When a gregarious Cambodian of Laotian descent — who’s been cutting hair out of a repurposed house on 10th Street for the last 15 years – decides he’s sick of going home for lunch, all of Long Beach benefits. Bless be to Lam, the owner of an eponymous barber shop and beauty salon, who back in February took over the adjoining unit of his businesses’ duplex and opened Tasty Food To Go.
From the street view, the humbly named take-out joint gives zero hints about its 24-item menu of authentic made-to-order Thai and Lao food or the fact that Lam’s own aunt is usually the one in the kitchen pok-pok-ing some crazy spice mix in her large mortar and pestle.
There’s nothing about the numbered framed photographs of each dish hanging on the wall to tell you that all sorts of variables (such as spice, sweetness, meat) are entirely customizable. Nor does it state that many of them can be prepared either Thai or Lao style, depending on your flavor preference (or homeland). The pricing, $7.25 per order, is also subtly displayed, hand scrawled on a piece of paper propped up near the register.
For most of the information about what Tasty Food To Go is all about (or for a run down on the differences between Thai and Lao cooking), you’ll have to ask Lam, which is easy since whenever the man doesn’t have a razor or a pair of scissors in his hand, he usually wanders next door with an ever-present grin to check in on his family and crack jokes with whomever is waiting for their order.
If Thai food is the sweet and savory Southeast Asian cuisine that won over the takeout-ordering White masses with its complex-yet-approachable curries and noodles, it’s here that you’ll learn that Lao cuisine is its abrasive, DGAF-ing, punk rock older brother (our esteemed critic Edwin recently made a similar comparison, saying “if Thai food is bright and broadly appealing like a Disney flick, Lao food can be funky, dark and complex like a Tim Burton art-house film”). In addition to not being big fans of sugar, Lam will tell you, his people favor both more intense spiciness and increased use of aromatic spices (a la Indian cuisine) than their Thai neighbors.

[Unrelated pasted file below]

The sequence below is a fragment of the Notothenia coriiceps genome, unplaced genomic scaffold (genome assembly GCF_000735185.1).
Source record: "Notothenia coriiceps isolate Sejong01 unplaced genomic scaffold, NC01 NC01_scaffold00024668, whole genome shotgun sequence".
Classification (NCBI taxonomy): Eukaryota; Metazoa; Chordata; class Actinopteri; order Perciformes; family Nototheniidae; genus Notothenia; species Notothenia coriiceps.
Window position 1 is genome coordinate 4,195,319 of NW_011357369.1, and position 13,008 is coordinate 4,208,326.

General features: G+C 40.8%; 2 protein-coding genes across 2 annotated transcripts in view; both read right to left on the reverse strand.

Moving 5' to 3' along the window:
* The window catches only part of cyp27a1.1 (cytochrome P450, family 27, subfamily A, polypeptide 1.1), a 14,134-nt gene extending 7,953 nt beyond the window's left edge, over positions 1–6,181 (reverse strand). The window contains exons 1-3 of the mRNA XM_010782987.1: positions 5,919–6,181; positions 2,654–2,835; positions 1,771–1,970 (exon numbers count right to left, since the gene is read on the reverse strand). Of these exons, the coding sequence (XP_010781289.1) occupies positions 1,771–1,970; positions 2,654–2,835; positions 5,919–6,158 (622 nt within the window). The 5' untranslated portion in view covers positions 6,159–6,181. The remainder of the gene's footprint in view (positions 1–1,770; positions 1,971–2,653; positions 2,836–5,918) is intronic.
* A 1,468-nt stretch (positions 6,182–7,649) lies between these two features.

While closely related to northern (Issan) Thai food, Lao versions of dishes like papaya salad and larb differ by being a contrasting swirl of spicy, sour, salty and fishy that almost makes them more akin to Cambodian food than anything else in the region. (Lao papaya salad comes with raw crab; Thai with dried shrimp.)
Mention to Lam that you’ve had Cambodian food before and his eyes will light up as he explains how the oldest kingdom in Southeast Asia were the first to bring curries (like the red, green and yellow kinds he sells) to the peninsula. The nam tok, a cold beef salad, is familiar if you’ve ever had Khmer plear sach go, a lime-juice-marinated array of steak chunks, fresh herbs and vegetables that’s been called “the Asian carpaccio.” Tasty Food’s Nam Tok is similar (but spicier, natch) and is pitched to customers – who often stop by after shopping at Northgate across the street — as a Lao ceviche.
Lam is a proud Laotian and is always encouraging his customers to try something different, making the familiar Thai dishes like pad Thai, pad kee mao and tom kha gai seem like lures offered simply to get Long Beach on the Lao train. But a lure is barely needed when Tasty Food To Go is already low-key serving up some of the best Southeast Asian takeout in Long Beach, all with heart, community, good conversation — and a haircut — on the side.
2015 E 10th St, Long Beach; (562) 599-9756